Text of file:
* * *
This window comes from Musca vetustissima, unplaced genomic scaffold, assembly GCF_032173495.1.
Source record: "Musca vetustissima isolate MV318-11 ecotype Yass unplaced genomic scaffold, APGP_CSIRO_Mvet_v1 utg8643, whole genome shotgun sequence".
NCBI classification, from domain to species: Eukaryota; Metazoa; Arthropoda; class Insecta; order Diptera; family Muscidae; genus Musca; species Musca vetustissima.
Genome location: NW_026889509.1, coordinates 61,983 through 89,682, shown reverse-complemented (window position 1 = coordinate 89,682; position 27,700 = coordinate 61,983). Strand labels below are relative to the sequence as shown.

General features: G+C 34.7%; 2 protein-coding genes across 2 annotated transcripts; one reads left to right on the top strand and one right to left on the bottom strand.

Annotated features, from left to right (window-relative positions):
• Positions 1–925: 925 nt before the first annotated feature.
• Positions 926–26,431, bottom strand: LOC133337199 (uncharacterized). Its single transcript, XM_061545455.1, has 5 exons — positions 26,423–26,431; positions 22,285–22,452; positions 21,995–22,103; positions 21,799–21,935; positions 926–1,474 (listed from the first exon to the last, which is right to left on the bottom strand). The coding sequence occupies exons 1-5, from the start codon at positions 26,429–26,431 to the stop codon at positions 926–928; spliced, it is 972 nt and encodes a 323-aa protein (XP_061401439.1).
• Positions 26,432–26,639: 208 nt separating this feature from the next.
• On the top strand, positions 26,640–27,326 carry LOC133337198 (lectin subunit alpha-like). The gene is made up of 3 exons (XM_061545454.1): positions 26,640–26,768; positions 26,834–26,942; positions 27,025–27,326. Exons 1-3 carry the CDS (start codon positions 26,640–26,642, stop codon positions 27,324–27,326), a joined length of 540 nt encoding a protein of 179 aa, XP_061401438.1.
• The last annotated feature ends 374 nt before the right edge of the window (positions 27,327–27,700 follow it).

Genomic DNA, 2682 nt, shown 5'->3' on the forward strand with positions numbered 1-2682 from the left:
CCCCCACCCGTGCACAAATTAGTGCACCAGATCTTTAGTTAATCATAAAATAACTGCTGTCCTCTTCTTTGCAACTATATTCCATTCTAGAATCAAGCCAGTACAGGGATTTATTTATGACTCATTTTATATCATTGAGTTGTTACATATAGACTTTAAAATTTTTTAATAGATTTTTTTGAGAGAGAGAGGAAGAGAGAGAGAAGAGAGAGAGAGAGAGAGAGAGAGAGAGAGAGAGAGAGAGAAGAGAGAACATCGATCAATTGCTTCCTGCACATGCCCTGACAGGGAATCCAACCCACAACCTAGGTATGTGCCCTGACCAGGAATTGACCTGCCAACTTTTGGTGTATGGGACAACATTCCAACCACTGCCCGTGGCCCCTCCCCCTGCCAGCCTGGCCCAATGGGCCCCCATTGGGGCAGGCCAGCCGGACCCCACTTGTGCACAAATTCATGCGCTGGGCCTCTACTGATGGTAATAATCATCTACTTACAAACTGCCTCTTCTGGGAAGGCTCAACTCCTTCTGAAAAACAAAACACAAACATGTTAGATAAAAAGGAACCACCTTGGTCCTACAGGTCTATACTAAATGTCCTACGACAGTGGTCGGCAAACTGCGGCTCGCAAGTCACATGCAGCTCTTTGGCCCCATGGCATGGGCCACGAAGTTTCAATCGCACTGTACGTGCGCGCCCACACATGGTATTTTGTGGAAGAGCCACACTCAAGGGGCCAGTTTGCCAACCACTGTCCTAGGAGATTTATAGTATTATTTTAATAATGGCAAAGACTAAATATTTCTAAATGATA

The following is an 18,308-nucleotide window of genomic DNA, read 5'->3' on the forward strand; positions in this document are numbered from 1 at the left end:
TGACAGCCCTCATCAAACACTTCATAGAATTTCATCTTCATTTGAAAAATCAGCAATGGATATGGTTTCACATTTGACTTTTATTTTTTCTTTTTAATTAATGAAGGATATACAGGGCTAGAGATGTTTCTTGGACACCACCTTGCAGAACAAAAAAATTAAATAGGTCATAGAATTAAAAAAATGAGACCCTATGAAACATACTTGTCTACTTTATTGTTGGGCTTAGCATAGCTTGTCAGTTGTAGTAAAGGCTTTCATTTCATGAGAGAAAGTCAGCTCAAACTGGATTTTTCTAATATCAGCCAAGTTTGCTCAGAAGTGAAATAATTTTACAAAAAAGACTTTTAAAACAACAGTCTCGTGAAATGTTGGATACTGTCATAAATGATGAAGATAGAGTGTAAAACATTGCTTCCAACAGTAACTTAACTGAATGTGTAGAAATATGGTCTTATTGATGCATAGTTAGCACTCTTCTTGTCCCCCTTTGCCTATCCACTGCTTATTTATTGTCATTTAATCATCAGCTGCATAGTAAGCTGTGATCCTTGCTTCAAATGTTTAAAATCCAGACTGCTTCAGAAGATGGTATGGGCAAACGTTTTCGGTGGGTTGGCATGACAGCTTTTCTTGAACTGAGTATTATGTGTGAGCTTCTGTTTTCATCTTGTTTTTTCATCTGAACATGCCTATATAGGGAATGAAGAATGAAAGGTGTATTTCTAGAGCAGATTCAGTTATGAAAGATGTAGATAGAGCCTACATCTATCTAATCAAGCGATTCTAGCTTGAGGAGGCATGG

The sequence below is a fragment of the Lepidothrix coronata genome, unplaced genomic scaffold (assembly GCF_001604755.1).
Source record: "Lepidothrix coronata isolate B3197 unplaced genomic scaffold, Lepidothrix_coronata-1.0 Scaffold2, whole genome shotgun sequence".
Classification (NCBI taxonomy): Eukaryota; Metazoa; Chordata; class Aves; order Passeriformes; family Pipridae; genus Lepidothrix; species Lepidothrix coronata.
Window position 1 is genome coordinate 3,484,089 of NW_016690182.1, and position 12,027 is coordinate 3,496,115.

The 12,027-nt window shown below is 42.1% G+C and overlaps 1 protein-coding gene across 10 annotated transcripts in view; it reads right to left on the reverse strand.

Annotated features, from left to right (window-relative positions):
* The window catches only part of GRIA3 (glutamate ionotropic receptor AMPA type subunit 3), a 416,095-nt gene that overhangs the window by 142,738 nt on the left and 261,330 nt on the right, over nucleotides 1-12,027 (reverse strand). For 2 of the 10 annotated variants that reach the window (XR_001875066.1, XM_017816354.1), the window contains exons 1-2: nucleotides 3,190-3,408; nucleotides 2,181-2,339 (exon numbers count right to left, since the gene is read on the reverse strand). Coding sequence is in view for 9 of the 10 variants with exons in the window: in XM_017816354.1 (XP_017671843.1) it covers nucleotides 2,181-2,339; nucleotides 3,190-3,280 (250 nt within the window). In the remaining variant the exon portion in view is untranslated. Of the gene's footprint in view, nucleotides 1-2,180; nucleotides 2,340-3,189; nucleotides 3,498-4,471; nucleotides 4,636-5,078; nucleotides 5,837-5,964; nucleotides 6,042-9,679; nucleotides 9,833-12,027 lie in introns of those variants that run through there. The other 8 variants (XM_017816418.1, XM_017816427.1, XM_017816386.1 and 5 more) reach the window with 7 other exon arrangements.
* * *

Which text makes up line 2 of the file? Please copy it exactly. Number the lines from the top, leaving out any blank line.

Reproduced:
Source record: "Musca vetustissima isolate MV318-11 ecotype Yass unplaced genomic scaffold, APGP_CSIRO_Mvet_v1 utg8643, whole genome shotgun sequence".